Leading Cities Visits Rio’s Emerging Olympic Village

November 05, 2015

Rio is known worldwide for its spirit, its flavors of fun, food and abandon, its sun, its sensuality and natural beauty. The newest member of the Leading Cities global network, Rio now joins other member cities who have served as host to such mega international events as the Olympics and the World Expo. Our Leading Cities delegation to Rio from Boston and around the world experienced that on our weeklong tour. We dramatically experienced the other reality of Rio, with a carefully guided visit to one of the city’s sprawling slums, euphemistically called favelas. A dedicated city official gave us a glimpse of the challenge of remedying years of concentrating poverty and barely livable conditions. The government has tackled the problem and is making modest progress against indescribable odds.
In our meetings with officials about other issues, including the economy, investment, jobs, transportation, and education, the subject of the Olympics continued to arise. The Rio Olympics happen soon – next summer. We sensed Rio, though it already enjoys a sunny reputation worldwide, is looking for a boost, like Barcelona got from its Olympics experience in the 1990s. “Hosting the Olympics can provide cities with access to private capital that would not otherwise be available for public projects, but the events are just a milestone, value is created for residents in the long-term vision, planning and investment made possible by such an event,” said Michael Lake, president and CEO of Leading Cities.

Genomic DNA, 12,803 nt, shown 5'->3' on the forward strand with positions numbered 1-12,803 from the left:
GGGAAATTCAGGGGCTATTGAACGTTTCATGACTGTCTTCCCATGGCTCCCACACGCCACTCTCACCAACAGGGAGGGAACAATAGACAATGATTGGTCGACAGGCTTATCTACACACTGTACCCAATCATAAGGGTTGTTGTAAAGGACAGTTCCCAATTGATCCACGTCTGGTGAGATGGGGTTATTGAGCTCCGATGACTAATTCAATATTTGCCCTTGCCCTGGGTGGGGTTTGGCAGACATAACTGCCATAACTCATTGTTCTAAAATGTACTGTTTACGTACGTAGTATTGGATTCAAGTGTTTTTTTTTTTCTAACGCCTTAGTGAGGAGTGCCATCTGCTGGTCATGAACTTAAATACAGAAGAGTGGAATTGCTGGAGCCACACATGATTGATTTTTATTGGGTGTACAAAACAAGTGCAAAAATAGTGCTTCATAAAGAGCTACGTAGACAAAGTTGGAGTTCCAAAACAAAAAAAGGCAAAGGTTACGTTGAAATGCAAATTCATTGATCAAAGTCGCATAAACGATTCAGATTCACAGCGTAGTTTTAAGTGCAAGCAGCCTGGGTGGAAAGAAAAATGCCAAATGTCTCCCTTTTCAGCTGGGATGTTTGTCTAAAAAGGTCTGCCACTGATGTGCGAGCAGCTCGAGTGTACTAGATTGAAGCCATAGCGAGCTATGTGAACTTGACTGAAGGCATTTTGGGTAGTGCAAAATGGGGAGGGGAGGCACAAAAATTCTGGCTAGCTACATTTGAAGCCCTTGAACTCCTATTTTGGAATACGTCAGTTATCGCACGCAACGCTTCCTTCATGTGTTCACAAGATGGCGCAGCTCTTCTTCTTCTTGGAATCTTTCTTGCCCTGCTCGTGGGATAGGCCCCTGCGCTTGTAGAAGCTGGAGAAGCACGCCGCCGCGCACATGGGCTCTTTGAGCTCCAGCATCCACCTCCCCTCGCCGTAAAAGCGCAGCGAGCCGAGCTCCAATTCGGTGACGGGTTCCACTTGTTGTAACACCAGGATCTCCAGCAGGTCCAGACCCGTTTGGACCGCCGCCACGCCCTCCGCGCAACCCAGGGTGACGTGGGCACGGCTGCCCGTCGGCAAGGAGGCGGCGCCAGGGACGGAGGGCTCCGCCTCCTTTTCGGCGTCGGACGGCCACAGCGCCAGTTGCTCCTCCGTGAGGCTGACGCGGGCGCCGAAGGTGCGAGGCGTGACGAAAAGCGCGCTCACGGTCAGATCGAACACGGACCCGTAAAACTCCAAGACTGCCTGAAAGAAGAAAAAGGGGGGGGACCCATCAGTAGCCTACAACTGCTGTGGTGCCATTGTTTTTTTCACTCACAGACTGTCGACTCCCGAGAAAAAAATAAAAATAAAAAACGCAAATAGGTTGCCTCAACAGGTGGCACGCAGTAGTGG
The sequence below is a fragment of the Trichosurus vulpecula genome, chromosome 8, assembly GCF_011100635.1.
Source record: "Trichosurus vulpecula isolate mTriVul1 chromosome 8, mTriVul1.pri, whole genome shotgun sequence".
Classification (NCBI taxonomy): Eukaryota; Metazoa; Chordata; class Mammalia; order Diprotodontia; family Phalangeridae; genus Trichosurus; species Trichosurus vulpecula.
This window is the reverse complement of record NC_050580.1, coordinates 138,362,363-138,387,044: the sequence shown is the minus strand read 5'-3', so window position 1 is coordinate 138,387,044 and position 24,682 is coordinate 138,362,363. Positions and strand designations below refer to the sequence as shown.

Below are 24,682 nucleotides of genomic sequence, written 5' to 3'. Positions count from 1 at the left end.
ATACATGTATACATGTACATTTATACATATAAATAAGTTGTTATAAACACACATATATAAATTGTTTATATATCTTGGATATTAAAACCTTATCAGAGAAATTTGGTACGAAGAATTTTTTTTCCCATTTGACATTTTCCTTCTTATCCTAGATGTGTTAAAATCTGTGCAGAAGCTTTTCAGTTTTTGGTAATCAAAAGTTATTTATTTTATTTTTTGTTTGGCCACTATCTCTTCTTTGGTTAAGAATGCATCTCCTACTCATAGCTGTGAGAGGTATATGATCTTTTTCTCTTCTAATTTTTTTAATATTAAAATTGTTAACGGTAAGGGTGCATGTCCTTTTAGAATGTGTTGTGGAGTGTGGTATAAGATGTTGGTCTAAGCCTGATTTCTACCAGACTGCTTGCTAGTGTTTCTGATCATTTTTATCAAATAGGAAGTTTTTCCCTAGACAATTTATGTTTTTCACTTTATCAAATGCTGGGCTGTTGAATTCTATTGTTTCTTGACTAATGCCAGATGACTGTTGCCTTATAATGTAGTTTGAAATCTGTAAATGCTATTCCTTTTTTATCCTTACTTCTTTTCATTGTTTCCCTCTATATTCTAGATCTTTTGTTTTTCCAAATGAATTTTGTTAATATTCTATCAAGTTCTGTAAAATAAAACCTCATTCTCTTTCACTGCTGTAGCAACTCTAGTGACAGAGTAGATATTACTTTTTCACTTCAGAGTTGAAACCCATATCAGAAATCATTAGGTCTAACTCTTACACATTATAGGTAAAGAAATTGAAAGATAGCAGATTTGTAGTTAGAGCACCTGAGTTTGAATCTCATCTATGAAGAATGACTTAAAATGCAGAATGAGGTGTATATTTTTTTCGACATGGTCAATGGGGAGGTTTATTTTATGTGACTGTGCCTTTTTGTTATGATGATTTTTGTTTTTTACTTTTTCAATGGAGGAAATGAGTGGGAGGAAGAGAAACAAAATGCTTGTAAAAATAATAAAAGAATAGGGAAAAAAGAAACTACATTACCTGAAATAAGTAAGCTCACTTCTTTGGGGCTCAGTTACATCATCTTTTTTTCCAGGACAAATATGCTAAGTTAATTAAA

We heard various descriptions of who is paying for what – federal? state? local? private?– and it was a very different discussion than we had in Boston over the last couple of years, at the end of which opponents were so effective that the less-than-committed politicians and organizers threw in the towel and sent the 2024 Olympics’ US bid to Los Angeles. We wish them luck.
The heart of our exploration of the Olympics in Rio was to visit what we understood is about an 90 percent complete Olympics complex several kilometers west of the famous downtown neighborhoods -- with Christ the Redeemer and Ipanema Beach, whence came that Girl on our radios back in the mid-1900s. Traffic in Rio is so horrendously bad that even if there was room in the city’s center for Olympics it couldn’t have been placed there. Instead, a former auto-racing track for Formula One competition named Nelson Piquet, amid graceful mountains and along a lake called Jacarepagua (roughly, “Place of the Alligators,” though no creatures were evident) was chosen.
We arrived on our bus on a day when the clouds and rain had subsided, and the sun beat down through the humid air. Under a wide tunnel with a cool breeze, we debarked, donned hard hats, and were taken on a tour of the progress and shown a glimpse of the future that millions will see next summer, worldwide, on television. Probably many on their smart phones.
Before, here, there was little or nothing here, a couple of buildings. Now, surveyed from an air-conditioned temporary structure in the middle of the site, one can swivel 360 degrees and count nine enormous new buildings, all with the exterior structural features that say “athletics.” The site is a little over one million square meters, or about 250 acres.